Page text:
The federal government sowed seeds of hope yesterday as it began collecting applications for two-year work permits from tens of thousands of undocumented immigrants. But while the commencement of President Obama's Deferred Action program signals life altering progress for so many, eligibility comes with a price.
In addition to conforming to numerous stipulations, acceptable candidates are required to dole out an application fee of $465. Aware of the financial challenge this poses, one Houston nonprofit, Protectors of the Dream, announced on Tuesday its intention to award grants to cover the application fee for 10 to 25 lucky Houston, Texas undocumented applicants, according to ABC.
"This generation of young scholars and activists that has come to be knows as the Dream Act generation is amazing," Jacob Monty, a representative of the nonprofit, explains. "We are inspiring our business and professional community to lend the resources, skills, and vision to this cause to lobby for more profound immigration reform. We want to start by alleviating the burden of filing fees for Dreamers."
For candidate Michael Nazario, one of the estimated 1.5 million eligible residents, a permit would instill hope that he might one day realize his dream of fighting for his home nation -- the U.S.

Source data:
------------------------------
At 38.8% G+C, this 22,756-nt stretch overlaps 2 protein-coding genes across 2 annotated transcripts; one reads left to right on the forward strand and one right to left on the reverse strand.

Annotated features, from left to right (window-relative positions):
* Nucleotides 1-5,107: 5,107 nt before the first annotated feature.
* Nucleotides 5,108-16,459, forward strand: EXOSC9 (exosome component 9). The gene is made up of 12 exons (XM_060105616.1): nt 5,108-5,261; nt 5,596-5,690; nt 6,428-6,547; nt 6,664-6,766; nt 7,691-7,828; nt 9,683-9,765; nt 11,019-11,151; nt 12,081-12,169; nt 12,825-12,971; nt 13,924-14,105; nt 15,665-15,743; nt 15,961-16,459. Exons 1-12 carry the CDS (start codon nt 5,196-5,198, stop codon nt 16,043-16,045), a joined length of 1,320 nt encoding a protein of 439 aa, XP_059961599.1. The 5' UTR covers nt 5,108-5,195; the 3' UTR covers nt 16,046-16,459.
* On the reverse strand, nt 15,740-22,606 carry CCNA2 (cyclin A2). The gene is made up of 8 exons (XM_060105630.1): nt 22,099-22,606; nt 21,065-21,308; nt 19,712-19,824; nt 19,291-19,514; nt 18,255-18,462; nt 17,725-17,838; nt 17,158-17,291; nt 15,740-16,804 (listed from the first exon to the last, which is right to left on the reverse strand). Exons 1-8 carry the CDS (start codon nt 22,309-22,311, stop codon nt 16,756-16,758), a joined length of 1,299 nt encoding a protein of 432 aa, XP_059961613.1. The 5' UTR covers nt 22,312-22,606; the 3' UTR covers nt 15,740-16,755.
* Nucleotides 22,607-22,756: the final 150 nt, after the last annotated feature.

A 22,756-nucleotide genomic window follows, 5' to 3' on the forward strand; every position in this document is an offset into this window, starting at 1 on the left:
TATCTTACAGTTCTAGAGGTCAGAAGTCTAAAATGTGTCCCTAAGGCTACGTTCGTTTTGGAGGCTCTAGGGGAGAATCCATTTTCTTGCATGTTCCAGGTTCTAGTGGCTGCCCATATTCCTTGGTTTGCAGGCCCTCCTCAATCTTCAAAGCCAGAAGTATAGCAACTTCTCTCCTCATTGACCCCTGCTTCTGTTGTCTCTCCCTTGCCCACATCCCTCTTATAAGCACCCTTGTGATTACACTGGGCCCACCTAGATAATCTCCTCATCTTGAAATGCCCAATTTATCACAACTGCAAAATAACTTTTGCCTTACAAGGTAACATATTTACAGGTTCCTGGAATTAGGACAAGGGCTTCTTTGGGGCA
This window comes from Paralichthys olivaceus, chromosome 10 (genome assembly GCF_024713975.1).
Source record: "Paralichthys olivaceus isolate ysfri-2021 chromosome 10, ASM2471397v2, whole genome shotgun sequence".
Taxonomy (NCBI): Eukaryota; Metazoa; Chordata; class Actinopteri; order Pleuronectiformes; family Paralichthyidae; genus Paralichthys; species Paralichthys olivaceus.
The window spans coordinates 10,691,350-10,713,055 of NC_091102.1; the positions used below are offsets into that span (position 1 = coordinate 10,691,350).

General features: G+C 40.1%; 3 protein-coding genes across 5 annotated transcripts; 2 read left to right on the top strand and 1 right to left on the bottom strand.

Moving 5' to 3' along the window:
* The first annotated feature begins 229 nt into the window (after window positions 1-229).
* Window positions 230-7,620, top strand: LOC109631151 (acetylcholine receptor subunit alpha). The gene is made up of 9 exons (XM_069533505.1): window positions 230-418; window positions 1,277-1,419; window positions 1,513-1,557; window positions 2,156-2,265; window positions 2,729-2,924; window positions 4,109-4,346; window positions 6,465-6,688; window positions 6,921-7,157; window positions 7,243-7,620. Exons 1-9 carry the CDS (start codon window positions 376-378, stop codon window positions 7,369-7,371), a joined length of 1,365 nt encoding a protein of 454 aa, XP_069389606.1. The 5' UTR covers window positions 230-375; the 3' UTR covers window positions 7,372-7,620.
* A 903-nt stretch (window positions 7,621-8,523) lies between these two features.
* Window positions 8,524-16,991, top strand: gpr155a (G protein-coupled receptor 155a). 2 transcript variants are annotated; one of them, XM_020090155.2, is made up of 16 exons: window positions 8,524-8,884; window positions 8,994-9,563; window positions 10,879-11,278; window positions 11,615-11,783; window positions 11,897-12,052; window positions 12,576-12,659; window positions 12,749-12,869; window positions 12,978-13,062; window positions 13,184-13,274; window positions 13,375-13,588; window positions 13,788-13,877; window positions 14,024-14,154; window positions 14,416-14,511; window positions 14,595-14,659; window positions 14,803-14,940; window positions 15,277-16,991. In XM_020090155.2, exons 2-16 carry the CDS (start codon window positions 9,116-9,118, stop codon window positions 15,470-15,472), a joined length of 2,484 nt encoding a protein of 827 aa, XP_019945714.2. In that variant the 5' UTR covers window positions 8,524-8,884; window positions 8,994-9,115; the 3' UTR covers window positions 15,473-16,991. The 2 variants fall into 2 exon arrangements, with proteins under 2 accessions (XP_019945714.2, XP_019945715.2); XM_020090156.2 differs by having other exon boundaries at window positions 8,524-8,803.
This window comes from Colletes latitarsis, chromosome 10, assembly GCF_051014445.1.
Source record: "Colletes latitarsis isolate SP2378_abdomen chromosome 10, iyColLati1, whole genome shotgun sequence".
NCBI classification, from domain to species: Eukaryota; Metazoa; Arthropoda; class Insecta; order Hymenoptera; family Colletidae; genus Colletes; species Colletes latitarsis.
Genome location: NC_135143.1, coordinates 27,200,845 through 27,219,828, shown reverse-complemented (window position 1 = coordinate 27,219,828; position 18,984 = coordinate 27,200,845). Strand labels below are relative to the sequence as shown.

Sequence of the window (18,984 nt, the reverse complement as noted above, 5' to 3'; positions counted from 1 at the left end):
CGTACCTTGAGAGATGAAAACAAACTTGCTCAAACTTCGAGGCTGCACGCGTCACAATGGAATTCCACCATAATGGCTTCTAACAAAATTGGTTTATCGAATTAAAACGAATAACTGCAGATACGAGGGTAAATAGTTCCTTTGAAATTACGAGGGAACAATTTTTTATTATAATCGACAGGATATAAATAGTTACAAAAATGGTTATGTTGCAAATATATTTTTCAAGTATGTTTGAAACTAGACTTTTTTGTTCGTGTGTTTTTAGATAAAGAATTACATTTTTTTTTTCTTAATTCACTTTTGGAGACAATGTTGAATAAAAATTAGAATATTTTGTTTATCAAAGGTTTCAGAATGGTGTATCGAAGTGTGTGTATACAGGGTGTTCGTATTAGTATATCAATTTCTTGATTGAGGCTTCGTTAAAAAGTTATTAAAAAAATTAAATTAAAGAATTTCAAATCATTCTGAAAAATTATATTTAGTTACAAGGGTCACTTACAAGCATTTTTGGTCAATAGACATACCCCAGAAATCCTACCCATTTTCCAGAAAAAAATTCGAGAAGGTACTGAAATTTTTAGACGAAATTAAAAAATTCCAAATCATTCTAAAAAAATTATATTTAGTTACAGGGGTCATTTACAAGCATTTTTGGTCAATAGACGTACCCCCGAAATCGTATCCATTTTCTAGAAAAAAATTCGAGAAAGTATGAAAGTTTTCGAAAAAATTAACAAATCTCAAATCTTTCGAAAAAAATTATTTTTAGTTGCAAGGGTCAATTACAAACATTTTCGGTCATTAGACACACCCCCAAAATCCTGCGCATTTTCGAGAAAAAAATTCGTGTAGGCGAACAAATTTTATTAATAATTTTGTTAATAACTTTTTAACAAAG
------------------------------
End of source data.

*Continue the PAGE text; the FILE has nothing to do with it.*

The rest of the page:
"This is my country, my home. This is where I've grown," Nazario told ABC. "I want to serve my country."
While the Deferred Action program does not grant citizenship, it allows undocumented hopefuls who, among other stipulations, are under 31 years of age, have achieved a certain level of education, and lack a criminal record, to live and work lawfully in the U.S. for two years, according to WNYC.
"Our nation's immigration laws must be enforced in a firm and sensible manner," Secretary of Homeland Security, Janet Napolitano, explained in a report. "But they are not designed to be blindly enforced without consideration given to the individual circumstances of each case."
While some suggest that the President may be utilizing the program as a means to regain the Latino vote, 21-year-old undocumented college student, Nicole, told MSNBC that the positive consequences of the policy greatly outweigh everything else.
"It may be a political game when it comes to the President, but for us it is really just our lives, and we are grateful for this relief from the administration."
10. Nevada - 181,850 Potential Latino Voters
9. Virginia - 200,900 Potential Latino Voters
8. New Mexico - 202,650 Potential Latino Voters
7. Georgia - 208,200 Potential Latino Voters
6. Colorado - 242,750 Potential Latino Voters
5. Arizona - 575,300 Potential Latino Voters
4. Florida - 1,348,400 Potential Latino Voters
3. New York - 1,487,600 Potential Latino Voters
2. Texas - 3,034,600 Potential Latino Voters
1. California - 4,496,500 Potential Latino Voters